The challenge of repeating success in a changing world: Final report on the Center for Employment Training Replication Sites

Individual Author: 
Miller, Cynthia
Bos, Johannes
Porter, Kristin
Tseng, Fannie M.
Abe, Yasuyo

The Center for Employment Training (CET), headquartered in San Jose, California, gained the attention of policymakers in the early 1990s, when it proved to be the only training program in two major evaluations (one of which, JOBSTART, targeted disadvantaged youth) to produce large positive effects on participants’ employment and earnings. Such documented success is rare among employment and training programs in general, but it is especially unusual among programs serving youth.

Modeling the impacts of child care quality on children's preschool cognitive development

Individual Author: 
Duncan, Greg J.
National Institute of Child Health and Human Development Early Child Care Research Network

The National Institute of Child Health and Human Development (NICHD) Study of Early Child Care compared 3 statistical methods that adjust for family selection bias to test whether child care type and quality relate to cognitive and academic skills. The methods included: multiple regression models of 54-month outcomes, change models of differences in 24- and 54-month outcomes, and residualized change models of 54-month outcomes adjusting for the 24-month outcome. The study was unable to establish empirically which model best adjusted for selection and omitted-variable bias.

Quality child care for infants and toddlers: Case studies of three community strategies

Individual Author: 
Paulsell, Diane
Nogales, Renée
Cohen, Julie

Highlights findings from an in-depth study of collaborative community initiatives to improve low-income families' access to good-quality care for infants and toddlers. Focuses on three types of initiatives launched in diverse communities. Notes that paying for care and ensuring good-quality care are cross-cutting concerns. (Author summary)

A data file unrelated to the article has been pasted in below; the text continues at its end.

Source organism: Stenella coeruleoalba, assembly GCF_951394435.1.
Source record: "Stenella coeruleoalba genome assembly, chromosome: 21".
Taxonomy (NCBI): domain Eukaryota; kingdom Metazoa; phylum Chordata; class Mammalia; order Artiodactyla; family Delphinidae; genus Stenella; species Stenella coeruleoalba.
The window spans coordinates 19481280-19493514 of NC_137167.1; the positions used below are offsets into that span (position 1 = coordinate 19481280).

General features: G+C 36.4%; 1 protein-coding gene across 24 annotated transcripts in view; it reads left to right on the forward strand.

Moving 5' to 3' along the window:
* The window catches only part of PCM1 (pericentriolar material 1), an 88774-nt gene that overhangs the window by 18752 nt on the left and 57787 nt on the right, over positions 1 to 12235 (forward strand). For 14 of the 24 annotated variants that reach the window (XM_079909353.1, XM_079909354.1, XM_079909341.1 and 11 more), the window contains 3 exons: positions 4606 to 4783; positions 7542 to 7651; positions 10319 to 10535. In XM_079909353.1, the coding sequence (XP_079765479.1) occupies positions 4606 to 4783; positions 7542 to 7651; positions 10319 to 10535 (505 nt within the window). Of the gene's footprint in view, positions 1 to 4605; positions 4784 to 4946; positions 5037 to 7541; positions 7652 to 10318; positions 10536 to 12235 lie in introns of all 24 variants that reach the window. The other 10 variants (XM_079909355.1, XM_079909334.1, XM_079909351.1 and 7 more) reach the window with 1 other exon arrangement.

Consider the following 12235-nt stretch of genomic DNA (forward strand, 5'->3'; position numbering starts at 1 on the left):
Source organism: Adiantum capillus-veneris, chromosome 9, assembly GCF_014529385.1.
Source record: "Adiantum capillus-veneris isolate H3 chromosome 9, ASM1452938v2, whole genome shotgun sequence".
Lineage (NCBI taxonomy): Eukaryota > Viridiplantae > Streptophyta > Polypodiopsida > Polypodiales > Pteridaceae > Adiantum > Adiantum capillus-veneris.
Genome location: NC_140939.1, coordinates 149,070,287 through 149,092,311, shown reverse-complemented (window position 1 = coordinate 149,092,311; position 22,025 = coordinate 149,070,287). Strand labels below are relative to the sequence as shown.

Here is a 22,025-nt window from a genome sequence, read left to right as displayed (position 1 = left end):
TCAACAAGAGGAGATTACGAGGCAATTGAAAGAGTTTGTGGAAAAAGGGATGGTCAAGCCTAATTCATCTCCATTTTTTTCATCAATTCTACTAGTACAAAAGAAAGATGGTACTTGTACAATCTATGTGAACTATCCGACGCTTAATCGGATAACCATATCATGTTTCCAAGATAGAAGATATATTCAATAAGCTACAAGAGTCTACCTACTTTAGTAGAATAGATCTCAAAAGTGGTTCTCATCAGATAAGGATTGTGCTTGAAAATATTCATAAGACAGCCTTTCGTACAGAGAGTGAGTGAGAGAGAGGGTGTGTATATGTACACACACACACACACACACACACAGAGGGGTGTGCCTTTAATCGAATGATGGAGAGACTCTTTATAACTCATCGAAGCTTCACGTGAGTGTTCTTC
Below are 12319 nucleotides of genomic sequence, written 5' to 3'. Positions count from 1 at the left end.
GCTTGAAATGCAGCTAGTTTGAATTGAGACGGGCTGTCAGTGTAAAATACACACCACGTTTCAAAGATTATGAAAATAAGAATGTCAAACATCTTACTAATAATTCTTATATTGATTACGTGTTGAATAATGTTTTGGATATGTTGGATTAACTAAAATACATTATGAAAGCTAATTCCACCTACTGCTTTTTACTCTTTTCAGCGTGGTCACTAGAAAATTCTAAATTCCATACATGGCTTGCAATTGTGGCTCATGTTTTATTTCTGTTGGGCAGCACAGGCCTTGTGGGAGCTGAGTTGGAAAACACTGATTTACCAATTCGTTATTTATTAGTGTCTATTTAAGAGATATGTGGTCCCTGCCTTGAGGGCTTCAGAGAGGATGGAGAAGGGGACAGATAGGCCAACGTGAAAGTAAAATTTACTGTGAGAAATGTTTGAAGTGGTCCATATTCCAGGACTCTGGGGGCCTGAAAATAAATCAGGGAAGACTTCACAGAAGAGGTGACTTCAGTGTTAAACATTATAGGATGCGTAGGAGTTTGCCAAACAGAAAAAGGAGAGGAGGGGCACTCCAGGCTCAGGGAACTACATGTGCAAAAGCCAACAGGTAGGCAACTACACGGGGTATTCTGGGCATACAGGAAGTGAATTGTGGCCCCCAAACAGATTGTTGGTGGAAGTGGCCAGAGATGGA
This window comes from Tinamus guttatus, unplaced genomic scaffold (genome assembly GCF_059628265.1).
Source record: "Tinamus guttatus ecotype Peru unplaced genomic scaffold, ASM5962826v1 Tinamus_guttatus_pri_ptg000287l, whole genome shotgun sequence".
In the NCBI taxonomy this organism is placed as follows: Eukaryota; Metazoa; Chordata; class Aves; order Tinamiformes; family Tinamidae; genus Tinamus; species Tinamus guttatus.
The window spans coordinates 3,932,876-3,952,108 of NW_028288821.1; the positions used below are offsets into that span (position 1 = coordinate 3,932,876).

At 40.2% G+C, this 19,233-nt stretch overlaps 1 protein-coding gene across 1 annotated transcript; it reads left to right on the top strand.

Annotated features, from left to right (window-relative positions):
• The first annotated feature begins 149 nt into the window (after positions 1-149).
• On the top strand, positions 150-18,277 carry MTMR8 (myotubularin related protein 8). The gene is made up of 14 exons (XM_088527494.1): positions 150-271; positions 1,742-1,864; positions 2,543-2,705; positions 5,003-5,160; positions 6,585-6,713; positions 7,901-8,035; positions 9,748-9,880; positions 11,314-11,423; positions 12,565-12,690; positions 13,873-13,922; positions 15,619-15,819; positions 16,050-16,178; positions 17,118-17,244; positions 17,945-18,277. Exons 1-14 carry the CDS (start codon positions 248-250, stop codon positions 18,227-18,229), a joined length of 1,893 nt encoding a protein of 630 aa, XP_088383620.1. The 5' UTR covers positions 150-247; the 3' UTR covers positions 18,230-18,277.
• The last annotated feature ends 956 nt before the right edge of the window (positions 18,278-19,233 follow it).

Thresholds in the association between child care quality and child outcomes in rural preschool children

Individual Author: 
Burchinal, Margaret
Vernon-Feagans, Lynne
Vitiello, Virginia
Greenberg, Mark
The Family Life Project Key Investigators

This study examined whether a minimum level of preschool quality (threshold) is needed in order for a relationship to exist between preschool quality and children's academic, behavioral, and working memory in a sample of children from low-wealth rural communities where quality child care has been found to be lower than more urban communities. Participants included 849 children from two high-poverty, rural regions. Preschool quality was rated using the CLASS observational measure.

Youth Count! Process study

Individual Author: 
Pergamit, Mike
Cunningham, Mary K.
Burt, Martha R.
Lee, Pamela
Howell, Brent
Dumlao Bertumen, Kassie

Homelessness among unaccompanied youth is a hidden problem: the number of young people who experience homelessness each year is largely unknown. To improve the national response to youth homelessness, policymakers need better data on the magnitude of the problem. Youth Count! is a Federal interagency initiative that aims to improve counts of unaccompanied homeless youth. Nine communities participated in the initiative by expanding their annual homeless point-in-time efforts to increase coverage of homeless youth.